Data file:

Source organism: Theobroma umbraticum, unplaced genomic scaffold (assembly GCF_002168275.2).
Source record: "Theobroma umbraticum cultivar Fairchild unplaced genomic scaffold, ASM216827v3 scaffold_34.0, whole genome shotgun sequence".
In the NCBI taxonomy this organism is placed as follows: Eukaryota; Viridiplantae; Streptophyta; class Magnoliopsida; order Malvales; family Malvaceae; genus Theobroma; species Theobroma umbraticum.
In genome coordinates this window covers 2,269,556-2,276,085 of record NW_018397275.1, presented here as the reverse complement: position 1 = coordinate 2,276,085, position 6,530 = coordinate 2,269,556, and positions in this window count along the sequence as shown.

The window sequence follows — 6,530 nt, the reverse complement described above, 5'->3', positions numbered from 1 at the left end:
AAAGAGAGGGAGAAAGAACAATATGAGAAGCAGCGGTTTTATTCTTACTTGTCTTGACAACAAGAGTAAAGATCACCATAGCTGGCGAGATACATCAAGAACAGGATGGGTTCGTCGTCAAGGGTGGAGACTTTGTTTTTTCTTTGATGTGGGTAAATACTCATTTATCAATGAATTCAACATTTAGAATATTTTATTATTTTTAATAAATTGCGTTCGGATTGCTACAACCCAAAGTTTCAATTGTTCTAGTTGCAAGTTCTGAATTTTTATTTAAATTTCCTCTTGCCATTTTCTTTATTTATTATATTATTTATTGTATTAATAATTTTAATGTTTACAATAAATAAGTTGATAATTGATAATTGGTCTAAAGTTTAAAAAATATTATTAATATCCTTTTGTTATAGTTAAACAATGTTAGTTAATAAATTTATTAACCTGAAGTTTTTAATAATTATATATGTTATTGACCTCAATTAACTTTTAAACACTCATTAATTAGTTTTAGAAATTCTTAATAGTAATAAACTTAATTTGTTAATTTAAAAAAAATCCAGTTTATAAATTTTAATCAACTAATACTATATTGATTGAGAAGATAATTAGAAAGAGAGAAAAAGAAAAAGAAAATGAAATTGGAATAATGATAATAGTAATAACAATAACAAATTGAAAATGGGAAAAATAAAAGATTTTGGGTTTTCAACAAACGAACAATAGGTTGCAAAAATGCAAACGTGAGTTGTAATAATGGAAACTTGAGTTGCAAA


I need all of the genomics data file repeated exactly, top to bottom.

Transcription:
Source organism: Theobroma umbraticum, unplaced genomic scaffold (assembly GCF_002168275.2).
Source record: "Theobroma umbraticum cultivar Fairchild unplaced genomic scaffold, ASM216827v3 scaffold_34.0, whole genome shotgun sequence".
In the NCBI taxonomy this organism is placed as follows: Eukaryota; Viridiplantae; Streptophyta; class Magnoliopsida; order Malvales; family Malvaceae; genus Theobroma; species Theobroma umbraticum.
In genome coordinates this window covers 2,269,556-2,276,085 of record NW_018397275.1, presented here as the reverse complement: position 1 = coordinate 2,276,085, position 6,530 = coordinate 2,269,556, and positions in this window count along the sequence as shown.

The window sequence follows — 6,530 nt, the reverse complement described above, 5'->3', positions numbered from 1 at the left end:
AAAGAGAGGGAGAAAGAACAATATGAGAAGCAGCGGTTTTATTCTTACTTGTCTTGACAACAAGAGTAAAGATCACCATAGCTGGCGAGATACATCAAGAACAGGATGGGTTCGTCGTCAAGGGTGGAGACTTTGTTTTTTCTTTGATGTGGGTAAATACTCATTTATCAATGAATTCAACATTTAGAATATTTTATTATTTTTAATAAATTGCGTTCGGATTGCTACAACCCAAAGTTTCAATTGTTCTAGTTGCAAGTTCTGAATTTTTATTTAAATTTCCTCTTGCCATTTTCTTTATTTATTATATTATTTATTGTATTAATAATTTTAATGTTTACAATAAATAAGTTGATAATTGATAATTGGTCTAAAGTTTAAAAAATATTATTAATATCCTTTTGTTATAGTTAAACAATGTTAGTTAATAAATTTATTAACCTGAAGTTTTTAATAATTATATATGTTATTGACCTCAATTAACTTTTAAACACTCATTAATTAGTTTTAGAAATTCTTAATAGTAATAAACTTAATTTGTTAATTTAAAAAAAATCCAGTTTATAAATTTTAATCAACTAATACTATATTGATTGAGAAGATAATTAGAAAGAGAGAAAAAGAAAAAGAAAATGAAATTGGAATAATGATAATAGTAATAACAATAACAAATTGAAAATGGGAAAAATAAAAGATTTTGGGTTTTCAACAAACGAACAATAGGTTGCAAAAATGCAAACGTGAGTTGTAATAATGGAAACTTGAGTTGCAAA